Joining MyHeritage can connect you instantly with people you never knew you were related to — but exactly how are you related to them? First cousin twice removed? Second cousin once removed? What does the “removed” mean, and what’s the difference between all these types of cousins? And what do all the “greats” in great-great-aunts or -grandparents mean?
In this post, we’ll clear up the confusion once and for all.
The grand and the great
First, let’s address the question of the “great” prefix, because as you’ll see later on, it’ll help us with the other questions.
The general rule is this: every “grand” or “great” signifies going back one generation.
So your father’s father is your grandfather, your grandfather’s father is your great-grandfather, and your great-grandfather’s father is your great-great-grandfather. You can figure out how many generations back the ancestor is by counting the “greats” and “grands” and adding 1: your great-great-grandfather, for example, has 2 greats and 1 grand, so he’s 4 generations back.
It works the same way with uncles and aunts. There are two standard ways to refer to your grandparents’ siblings: granduncles and grandaunts, or great-uncles and great-aunts. In both cases, the “grand” or the “great” signifies going back a generation. So your mother’s sister is your aunt, your grandmother’s sister is your grandaunt or great-aunt, and your great-grandmother’s sister is your great-grandaunt or your great-great-aunt. Your great-great-aunt and your great-grandmother both came 3 generations before you.
When saying all those “greats” gets cumbersome, you can shorten it by simply using the ordinal number of “greats”: for example, your great-great-great grandparent is your third-great-grandparent, your great-great-great-great-grandparent is your fourth-great-grandparent, and so on. Some people will say “3-times-great-grandparent” instead.
Now that we’ve got the distances between direct ancestors sorted out, we can wade into the murky waters of cousin relationships.
Cousin number = number of “greats/grands” in the term for your common ancestor
The number of your cousin (first, second, third) is calculated by the shortest distance in generations between either you or your cousin and the ancestor you share.
What does that mean? Let’s start with the simplest examples:
If you share a grandparent, the distance between you is 2 generations, and that makes you first cousins.
If you share a great-grandparent, you are separated by 3 generations, so you are second cousins.
If you share a great-great-grandparent, you are separated by 4 generations, so you are third cousins.
In other words:
[number of generations] – 1 = number of cousin relationship
Number of “greats/grands” in the term for your common ancestor = number of cousin relationship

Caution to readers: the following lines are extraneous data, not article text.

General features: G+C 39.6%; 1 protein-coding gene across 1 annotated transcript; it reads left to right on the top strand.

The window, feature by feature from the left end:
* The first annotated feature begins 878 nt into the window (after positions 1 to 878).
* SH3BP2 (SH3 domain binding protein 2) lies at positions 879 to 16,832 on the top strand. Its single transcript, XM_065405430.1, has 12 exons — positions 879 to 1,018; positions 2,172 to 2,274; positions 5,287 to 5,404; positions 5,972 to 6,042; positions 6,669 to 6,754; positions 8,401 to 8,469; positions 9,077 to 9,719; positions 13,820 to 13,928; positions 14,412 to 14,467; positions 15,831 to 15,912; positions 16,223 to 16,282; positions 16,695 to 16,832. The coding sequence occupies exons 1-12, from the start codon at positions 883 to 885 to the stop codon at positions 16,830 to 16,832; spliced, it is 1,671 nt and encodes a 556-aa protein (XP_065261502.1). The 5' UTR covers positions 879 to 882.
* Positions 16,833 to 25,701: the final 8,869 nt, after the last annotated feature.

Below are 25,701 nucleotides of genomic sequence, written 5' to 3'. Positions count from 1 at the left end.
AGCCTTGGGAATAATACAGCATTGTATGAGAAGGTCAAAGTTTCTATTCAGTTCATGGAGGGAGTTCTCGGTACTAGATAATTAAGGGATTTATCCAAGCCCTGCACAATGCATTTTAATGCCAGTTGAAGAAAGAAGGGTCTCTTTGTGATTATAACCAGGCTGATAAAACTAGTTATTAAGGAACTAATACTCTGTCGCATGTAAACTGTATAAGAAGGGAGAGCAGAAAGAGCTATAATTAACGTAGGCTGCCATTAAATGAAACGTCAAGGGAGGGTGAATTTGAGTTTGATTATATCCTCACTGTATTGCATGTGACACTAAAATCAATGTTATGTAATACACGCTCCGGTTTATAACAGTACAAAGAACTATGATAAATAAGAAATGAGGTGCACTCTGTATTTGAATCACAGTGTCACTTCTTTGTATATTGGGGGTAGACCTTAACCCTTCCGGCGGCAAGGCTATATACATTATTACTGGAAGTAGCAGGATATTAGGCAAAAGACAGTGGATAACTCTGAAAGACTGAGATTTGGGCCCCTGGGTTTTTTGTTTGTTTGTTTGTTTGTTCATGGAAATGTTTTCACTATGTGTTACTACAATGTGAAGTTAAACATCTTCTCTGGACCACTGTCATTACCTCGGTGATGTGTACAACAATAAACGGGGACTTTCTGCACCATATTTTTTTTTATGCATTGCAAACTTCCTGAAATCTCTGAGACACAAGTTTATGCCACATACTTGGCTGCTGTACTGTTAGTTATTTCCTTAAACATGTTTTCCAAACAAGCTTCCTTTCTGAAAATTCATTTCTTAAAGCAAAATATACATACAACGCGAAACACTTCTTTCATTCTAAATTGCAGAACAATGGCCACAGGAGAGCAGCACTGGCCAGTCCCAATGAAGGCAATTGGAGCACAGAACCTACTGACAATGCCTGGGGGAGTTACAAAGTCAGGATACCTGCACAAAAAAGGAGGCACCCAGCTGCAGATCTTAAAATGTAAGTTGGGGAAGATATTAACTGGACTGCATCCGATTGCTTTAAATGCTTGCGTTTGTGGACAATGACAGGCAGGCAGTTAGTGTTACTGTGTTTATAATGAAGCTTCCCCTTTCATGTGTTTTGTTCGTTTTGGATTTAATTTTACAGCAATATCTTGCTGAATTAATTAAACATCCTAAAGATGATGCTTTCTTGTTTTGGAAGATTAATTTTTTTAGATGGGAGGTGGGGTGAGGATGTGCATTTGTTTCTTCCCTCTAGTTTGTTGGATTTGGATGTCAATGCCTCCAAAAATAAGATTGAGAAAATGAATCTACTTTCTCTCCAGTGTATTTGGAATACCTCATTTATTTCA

Simple enough, right?
The plot thickens
Well, it gets tricky when we start moving up and down generations. Because the ancestor you have in common with, say, your parent’s first cousin would be your great-grandparent, but the cousin’s grandparent. So how many “greats” and “grands” do we count?
That’s where the “shortest distance” factor comes into play. Your parent’s cousin is your first cousin (once removed, as we’ll explain in a minute!), not your second cousin, because even though the ancestor you share is your great-grandparent, that ancestor is your cousin’s grandparent — and that’s the shortest distance in generations between you.
This also works the other way: the child of your first cousin will be your first cousin (once removed), because though the ancestor you share is that child’s great-grandparent, the ancestor was your grandparent. One “grand”=first cousin.
Still confused? Just remember this: your parent’s first, second, and third cousins are your first, second, and third cousins (once removed), and your grandparents’ first, second, and third cousins are your first, second, and third cousins (twice removed).
Okay, so what does the “removed” mean?
“Removed” = distance from *the cousin* in generations
A cousin “zero times removed” is a cousin from the same generation as you. For example, your first cousin is the child of your parent’s sibling. Your parents were part of the same generation, and so are you and your cousin. Your second cousin is the grandchild of your great-uncle or -aunt. Your great-uncle is in the same generation as your grandparents, which means you are in the same generation as his grandchild.
A cousin who is “once removed” is a generation above or below you. For example, your dad’s first cousin, as we mentioned above, is your first cousin, but she is “once removed” because there is a generation between you and her. Another example of a cousin once removed would be the child of your first cousin. Your first cousin is in the same generation as you, so his child would be one generation below you.
A cousin who is “twice removed” will be your cousin’s grandchild or grandparent, or your grandparent’s cousin.
Here’s what you need to remember:
- Number of “greats” and “grands” + 1 = number of generations back from you
- Cousin number = number of “greats/grands” in the term for your common ancestor (and if it’s different for you and your cousin — the shortest one)
- Your direct ancestors’ first cousins are your first cousins, their second cousins are your second cousins, etc.
- Times removed = number of generations between you and the cousin
If not — no worries! MyHeritage automatically calculates your precise relationship to relatives you’ve entered in your family tree. You can find the relationship right beneath the relative’s name in their person card:
If you’re not sure how a DNA Match is related to you, MyHeritage has a number of tools you can use to solve the mystery: for example, Theory of Family Relativity™, AutoClusters, and the Chromosome Browser.